I can’t believe the marathon was 3 weeks ago already. I’ve been holding off on this post for a few reasons, but mainly it’s because it has been hard to put the emotions from that day into words. The whole weekend was nothing short of amazing and I can’t thank my mom, my aunt Nancy, and Lucas enough for coming along to support me. I’m also super thankful that Kyle was there to run too. He helped A TON with last minute plans and pre-race jitters. As I begin to write this, the events of that day begin to flood my mind again and I can’t help but be filled with a bit of somber emotion because it was such a happy day. It’s such a surreal feeling – I ran a marathon, I actually did it.
I can’t tell you what it feels like, but I can say it is one of the most fulfilling things I have ever done. I honestly think it was the best day of my life. Picture this: 45,000 runners, all running for a personal goal but doing it together at once. Some running for a cause or a loved one. Others just for themselves.
Over the course of the race, I experienced several (probably a couple hundred) different emotions. The sites, the sounds, the crowd cheering, the runners helping one another out. The runner’s high..
I ran as a part of American Cancer Society DetermiNation team – I ended up fundraising $1525!! And I thank every single person who donated to my fundraiser – I can’t say how happy I feel that my friends and family supported me and helped donate toward the fight to end cancer. I will say that fundraising was the highlight of my training. It kept me motivated when I was feeling defeated. Check out my first post about the marathon + fundraising for ACS here.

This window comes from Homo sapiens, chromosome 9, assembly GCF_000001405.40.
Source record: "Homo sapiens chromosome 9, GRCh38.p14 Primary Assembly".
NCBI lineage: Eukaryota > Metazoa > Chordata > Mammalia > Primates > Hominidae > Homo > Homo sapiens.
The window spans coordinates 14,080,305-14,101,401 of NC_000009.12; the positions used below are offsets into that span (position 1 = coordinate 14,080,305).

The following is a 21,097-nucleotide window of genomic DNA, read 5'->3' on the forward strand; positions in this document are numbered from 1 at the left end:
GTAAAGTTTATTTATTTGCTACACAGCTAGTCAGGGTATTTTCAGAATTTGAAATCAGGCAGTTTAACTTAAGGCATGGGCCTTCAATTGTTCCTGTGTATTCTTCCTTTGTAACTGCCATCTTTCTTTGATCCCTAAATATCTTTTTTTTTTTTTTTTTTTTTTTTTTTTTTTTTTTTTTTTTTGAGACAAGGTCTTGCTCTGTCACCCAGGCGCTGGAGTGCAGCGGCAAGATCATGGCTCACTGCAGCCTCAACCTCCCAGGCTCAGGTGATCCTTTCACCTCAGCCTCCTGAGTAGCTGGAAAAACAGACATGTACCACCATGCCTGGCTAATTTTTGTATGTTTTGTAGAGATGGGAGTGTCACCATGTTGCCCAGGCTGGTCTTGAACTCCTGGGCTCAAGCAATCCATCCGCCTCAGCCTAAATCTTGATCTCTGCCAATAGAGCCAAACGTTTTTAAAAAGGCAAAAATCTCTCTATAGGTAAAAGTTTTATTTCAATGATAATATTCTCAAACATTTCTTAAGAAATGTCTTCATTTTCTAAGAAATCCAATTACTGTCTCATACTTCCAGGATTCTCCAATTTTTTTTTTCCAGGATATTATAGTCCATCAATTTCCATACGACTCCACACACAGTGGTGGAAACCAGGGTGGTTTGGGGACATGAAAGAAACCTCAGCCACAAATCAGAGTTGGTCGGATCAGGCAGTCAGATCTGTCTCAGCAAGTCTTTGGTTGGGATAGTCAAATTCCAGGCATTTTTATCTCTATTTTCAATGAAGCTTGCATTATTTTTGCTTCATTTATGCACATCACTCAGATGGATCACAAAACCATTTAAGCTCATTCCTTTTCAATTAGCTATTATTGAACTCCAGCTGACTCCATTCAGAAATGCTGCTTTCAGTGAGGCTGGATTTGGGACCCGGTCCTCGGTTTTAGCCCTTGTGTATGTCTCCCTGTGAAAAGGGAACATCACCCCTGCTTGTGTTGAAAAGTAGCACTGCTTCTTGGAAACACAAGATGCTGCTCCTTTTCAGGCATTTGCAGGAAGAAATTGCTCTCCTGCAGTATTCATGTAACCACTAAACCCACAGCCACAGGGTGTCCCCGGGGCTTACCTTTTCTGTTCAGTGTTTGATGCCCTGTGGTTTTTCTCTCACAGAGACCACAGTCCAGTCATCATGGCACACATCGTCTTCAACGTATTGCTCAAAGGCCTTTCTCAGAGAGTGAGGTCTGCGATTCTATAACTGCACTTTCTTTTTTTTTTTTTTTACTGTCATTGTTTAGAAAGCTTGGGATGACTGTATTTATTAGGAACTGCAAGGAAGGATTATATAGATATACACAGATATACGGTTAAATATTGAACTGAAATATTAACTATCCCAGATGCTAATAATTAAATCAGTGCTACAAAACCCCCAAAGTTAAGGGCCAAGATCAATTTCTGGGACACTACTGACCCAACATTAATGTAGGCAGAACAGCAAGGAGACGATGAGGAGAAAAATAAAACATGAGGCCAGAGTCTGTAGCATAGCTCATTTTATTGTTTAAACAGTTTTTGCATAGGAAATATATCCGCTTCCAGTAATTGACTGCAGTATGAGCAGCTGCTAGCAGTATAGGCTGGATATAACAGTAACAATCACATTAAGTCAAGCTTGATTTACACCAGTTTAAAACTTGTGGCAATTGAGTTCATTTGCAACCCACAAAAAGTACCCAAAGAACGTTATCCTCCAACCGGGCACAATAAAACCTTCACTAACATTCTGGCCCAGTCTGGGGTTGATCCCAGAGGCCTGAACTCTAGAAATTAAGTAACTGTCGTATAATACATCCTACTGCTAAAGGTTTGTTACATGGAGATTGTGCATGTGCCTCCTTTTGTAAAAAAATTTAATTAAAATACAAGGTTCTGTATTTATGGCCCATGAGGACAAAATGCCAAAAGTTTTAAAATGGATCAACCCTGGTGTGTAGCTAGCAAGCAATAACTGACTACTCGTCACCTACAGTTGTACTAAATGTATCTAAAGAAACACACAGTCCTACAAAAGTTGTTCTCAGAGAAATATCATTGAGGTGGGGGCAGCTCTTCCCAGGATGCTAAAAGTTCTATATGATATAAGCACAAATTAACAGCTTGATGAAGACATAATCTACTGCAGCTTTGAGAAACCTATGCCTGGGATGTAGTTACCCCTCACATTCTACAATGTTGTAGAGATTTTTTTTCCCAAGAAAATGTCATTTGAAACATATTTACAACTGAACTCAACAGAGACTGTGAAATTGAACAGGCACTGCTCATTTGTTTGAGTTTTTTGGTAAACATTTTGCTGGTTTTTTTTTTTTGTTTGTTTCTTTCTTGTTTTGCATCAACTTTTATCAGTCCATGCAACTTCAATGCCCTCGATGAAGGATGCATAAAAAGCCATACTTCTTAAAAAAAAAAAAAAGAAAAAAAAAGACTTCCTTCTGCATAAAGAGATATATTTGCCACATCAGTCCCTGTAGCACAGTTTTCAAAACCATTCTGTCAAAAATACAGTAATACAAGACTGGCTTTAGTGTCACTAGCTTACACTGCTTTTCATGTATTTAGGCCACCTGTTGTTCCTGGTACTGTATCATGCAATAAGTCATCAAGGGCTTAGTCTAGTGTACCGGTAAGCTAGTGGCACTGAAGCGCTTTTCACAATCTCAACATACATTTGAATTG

As for on the course, every time someone yelled out “Yeah, DNation!” it was like a boost of energy. There are over a million spectators at the Chicago Marathon but having fans there routing for YOUR team really helps.
Below is a photo from later in the race. Around mile 23-24 (I think). I think I had a moment with God there. My feet and my calves and knees were burning and aching and I knew that I needed it to be over soon. So from time to time, I would close my eyes and just let my legs carry themselves. It was the best feeling and the worst pain at the same time. But my legs just kept on moving forward.
By the time the last mile came around, I was ready to kick into gear and finish. My miles had gotten slower during the second half of the race but from my calculations with my watch, I knew I could finish in under four hours if I stepped it up.
I finished strong and in a heap of excitement. Prior to the race, I thought I might get emotional at the finish because during the week leading up to the race I teared up at the thought of it. But the finish was different – it was a feeling of fulfillment, like everything was at an equilibrium and it was exactly where I was meant to be.
I had done a pretty good job staying on task with hydrating and fueling throughout the race (although it felt like a part-time job), but I think that really helped with my energy levels. During training, Lucas rode his bike with me during long runs; doing so got me used to drinking and eating when necessary and I presume it helped me not get stomach cramps on-course. (Thanks a million Lucas!)
All in all, the whole experience was a success, knee issues and all. I knew instantly after crossing the finish line that I wanted to do another one (something I hadn’t experienced with half marathons). As for now, I’m all signed up for the St. Jude Rock’n’Roll Marathon in Nashville this April with some friends – I can’t wait!